The Danger in Cosigning a Loan

by : Doug Pare

To an extent, you may be extending a helping hand to somebody you know to secure a loan by cosigning it. Mostly such situations arise when the person applying for the loan is a minor or if the borrower has some credit risk against his name so that they cannot secure a loan on their own. But, on a practical point of view, cosigning a loan has its own risks associated with it. It can lead to tricky situations if the borrower fails to make the payments regularly. And when the cosigner realizes the trouble, it would be too late.

In the event of a borrower defaulting on the payments, according to the federal law, it is the cosigner who has to bear the responsibility of the debt and hence he/she is liable to compensate for the missed or missing terms. And in terms of the payment, the cosigner may have to pay what the entire amount borrower has failed to pay, and the final amount might also include late fees, collection cost and accrued interest if there is any. According to the law of some states, it empowers the creditors to directly approach the cosigner for the payment defaulted by the borrower even without summoning him even once. The law permits them to resort to any collection methods, which can be used on the borrower normally, on the cosigner such as garnishing the wage or suing the person concerned. Either way, it will eventually damage the credit of the cosigner.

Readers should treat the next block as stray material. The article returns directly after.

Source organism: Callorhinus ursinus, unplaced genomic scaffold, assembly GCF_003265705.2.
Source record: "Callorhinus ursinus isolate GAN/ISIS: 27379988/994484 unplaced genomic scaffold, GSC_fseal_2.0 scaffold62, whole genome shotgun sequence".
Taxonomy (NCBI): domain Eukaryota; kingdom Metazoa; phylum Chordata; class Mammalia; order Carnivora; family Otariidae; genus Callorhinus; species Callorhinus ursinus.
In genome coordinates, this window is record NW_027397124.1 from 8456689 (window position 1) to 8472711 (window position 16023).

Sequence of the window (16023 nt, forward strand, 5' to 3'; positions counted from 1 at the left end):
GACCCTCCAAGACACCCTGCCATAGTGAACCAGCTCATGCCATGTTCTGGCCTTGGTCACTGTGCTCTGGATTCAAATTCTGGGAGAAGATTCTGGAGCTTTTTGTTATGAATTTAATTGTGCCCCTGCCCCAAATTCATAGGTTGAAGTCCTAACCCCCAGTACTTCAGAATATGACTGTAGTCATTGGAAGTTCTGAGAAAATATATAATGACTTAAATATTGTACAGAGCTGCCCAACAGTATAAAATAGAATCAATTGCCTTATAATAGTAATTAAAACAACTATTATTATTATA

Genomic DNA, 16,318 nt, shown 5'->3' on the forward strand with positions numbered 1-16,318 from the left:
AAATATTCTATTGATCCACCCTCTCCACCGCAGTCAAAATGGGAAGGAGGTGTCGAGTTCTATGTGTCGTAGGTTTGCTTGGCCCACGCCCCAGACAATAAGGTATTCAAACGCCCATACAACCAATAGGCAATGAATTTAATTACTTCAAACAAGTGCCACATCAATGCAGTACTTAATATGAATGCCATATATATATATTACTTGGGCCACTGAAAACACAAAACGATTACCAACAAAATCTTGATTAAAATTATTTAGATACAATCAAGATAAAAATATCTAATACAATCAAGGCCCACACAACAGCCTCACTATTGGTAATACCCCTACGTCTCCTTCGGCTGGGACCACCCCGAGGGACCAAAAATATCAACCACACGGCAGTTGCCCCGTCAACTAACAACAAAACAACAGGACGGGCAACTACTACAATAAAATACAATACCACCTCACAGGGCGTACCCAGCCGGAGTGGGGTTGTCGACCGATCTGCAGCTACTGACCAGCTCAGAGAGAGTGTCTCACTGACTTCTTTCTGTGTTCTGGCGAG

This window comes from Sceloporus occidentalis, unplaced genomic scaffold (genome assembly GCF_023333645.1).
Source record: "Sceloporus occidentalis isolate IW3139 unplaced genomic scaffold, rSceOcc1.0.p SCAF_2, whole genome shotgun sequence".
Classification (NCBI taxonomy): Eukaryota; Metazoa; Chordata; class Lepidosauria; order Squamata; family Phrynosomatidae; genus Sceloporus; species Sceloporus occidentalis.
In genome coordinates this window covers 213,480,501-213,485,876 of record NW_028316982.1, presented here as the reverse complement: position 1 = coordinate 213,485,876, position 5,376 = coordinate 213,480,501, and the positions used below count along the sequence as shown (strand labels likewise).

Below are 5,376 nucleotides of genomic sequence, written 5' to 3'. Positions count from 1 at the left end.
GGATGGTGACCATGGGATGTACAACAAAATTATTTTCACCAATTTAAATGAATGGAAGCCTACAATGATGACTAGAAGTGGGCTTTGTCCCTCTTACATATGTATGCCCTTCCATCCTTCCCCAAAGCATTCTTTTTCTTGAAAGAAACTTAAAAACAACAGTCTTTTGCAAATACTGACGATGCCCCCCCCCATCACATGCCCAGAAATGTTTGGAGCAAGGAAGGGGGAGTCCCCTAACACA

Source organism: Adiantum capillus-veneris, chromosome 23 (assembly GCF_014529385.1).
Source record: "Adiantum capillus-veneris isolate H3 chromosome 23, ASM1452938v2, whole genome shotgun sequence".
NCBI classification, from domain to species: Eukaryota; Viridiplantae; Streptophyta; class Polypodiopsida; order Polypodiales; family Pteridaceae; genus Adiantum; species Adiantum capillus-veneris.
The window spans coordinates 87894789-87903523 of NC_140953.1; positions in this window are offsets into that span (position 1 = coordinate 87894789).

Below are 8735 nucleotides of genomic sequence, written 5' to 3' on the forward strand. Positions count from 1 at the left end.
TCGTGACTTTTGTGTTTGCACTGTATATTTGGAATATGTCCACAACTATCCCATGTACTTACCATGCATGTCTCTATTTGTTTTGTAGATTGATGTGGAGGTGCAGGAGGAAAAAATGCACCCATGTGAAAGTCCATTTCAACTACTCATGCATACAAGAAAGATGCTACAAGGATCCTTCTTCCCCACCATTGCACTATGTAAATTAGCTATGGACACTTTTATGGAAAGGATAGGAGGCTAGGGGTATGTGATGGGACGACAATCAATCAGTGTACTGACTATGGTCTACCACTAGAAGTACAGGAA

In retrospect, if to study the plight of cosigners whose parties have defaulted with the payments, it is evident that in four out of five times it is the cosigner who eventually had to bear the brunt of the unfinished payments. Hence, it is always better to be aware of the possible potholes one could find in the way if the borrower fails to make the return payments promptly. Let us consider few points that one must consider before putting pen to paper, even if the borrower is your child or a close relative.

As a first step, make sure that you have enough backup to payback the debt should a need arise. Here we assume a worse case scenario, but it is better to close all chinks in the armor.

Ask the lender how much you owe him in the event of an extreme situation. It would be prudent to negotiate specific terms of your responsibility such as limiting the liability to just the principal, and to fees like exclude court costs, late charges, and attorneys' fees. Remember, you - as a cosigner of a loan - have all the right to ask the lender to give in writing, that he/she will notify you in case the borrower makes a default in the payments. Such a move will help you with more time for damage control.

Take care to preserve all documents relating to your cosigner-ship. That may prove useful in an emergency situation. Also, learn about your rights as a cosigner as laid down by the law of the state. Mind you, ignorance is the biggest foe to mankind. We tend to make mistakes out of ignorance.